Electric lighting at Liverpool Library


November 30, 1892
As the reading season has just opened, it may be interesting to the book-loving public to learn that the Liverpool Library, Lyceum, has adopted electric lighting. Only those who have a practical knowledge of this matter can be fully aware of the injury caused to the binding of books by the constant use of gas in the rooms in which they are kept. This being one of the oldest (if not the oldest) institutions of its kind in the north of England, it necessarily possesses some hundreds of volumes valuable for their extreme antiquity.  Now that the innocuous electric light illuminates every dark corner, and the book-enemy (the gas) has been removed it is contemplated, among other improvements of the near future, to rebind in superior style these rare gems that the library possesses, and have them kept under lock and key in the librarian’s office.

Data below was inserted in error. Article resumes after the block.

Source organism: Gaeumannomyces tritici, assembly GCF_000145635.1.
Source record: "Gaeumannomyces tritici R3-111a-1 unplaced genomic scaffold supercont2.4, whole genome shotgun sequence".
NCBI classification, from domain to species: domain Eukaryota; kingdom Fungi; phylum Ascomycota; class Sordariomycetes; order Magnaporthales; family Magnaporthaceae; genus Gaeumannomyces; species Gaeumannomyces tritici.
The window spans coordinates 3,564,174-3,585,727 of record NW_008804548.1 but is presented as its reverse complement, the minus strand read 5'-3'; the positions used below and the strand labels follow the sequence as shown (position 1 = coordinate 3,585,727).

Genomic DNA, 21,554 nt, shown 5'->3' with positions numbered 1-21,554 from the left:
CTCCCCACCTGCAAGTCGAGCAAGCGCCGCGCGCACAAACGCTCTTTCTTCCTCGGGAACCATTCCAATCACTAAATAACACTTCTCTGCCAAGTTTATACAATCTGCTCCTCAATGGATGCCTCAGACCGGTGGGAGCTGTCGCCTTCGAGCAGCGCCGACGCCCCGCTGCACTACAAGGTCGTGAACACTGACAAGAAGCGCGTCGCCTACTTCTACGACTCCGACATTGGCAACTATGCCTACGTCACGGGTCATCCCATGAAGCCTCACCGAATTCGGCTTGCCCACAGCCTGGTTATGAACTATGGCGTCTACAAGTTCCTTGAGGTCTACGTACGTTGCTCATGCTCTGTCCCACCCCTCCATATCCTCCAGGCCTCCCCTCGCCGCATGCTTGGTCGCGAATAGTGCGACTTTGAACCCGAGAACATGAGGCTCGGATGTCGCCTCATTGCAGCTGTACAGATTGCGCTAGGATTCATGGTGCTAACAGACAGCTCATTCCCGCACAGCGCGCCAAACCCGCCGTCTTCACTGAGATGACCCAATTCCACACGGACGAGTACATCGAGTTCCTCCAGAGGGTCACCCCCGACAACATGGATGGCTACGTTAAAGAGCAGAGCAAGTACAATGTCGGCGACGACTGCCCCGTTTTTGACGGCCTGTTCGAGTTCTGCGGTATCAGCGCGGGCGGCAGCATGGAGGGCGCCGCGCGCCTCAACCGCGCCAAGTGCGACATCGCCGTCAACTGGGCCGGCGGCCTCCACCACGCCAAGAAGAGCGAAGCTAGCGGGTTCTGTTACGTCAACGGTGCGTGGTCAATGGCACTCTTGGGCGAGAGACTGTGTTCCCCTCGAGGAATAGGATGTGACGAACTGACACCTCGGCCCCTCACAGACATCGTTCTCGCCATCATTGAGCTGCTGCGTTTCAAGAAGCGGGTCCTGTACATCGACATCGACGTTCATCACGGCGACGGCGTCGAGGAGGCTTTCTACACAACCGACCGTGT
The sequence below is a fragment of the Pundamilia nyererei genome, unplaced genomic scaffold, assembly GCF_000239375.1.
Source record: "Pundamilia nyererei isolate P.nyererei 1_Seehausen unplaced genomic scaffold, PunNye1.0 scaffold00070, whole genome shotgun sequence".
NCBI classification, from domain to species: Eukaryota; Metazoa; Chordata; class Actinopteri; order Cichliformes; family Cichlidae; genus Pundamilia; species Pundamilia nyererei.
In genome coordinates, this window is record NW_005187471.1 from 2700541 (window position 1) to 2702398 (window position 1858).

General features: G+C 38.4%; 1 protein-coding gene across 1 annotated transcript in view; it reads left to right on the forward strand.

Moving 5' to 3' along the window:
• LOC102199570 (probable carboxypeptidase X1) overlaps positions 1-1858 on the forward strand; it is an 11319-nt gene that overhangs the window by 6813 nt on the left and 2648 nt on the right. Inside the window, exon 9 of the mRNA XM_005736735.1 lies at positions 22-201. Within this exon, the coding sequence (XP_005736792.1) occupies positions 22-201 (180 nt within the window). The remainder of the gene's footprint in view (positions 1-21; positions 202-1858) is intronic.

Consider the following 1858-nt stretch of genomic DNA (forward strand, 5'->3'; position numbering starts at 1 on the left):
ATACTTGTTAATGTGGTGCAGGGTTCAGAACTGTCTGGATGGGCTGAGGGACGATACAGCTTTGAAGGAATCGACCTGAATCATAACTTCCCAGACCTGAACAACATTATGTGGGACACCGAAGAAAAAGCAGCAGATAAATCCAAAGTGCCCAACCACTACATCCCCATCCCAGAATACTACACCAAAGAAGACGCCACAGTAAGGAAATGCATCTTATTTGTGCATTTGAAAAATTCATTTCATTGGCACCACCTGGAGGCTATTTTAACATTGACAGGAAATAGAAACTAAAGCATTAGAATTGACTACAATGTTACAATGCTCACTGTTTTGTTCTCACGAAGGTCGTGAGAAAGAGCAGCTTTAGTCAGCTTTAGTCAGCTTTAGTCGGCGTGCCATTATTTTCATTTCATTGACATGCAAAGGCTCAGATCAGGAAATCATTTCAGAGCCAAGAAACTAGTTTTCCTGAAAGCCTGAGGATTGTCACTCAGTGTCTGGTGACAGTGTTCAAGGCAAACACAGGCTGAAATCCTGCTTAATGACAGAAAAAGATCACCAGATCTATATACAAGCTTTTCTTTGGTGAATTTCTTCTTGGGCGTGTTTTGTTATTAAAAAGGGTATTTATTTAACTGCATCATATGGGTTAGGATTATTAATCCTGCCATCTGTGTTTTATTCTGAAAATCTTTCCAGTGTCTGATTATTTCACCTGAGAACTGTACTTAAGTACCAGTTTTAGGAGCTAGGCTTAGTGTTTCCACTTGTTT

(Liverpool Echo: November 30, 1892)

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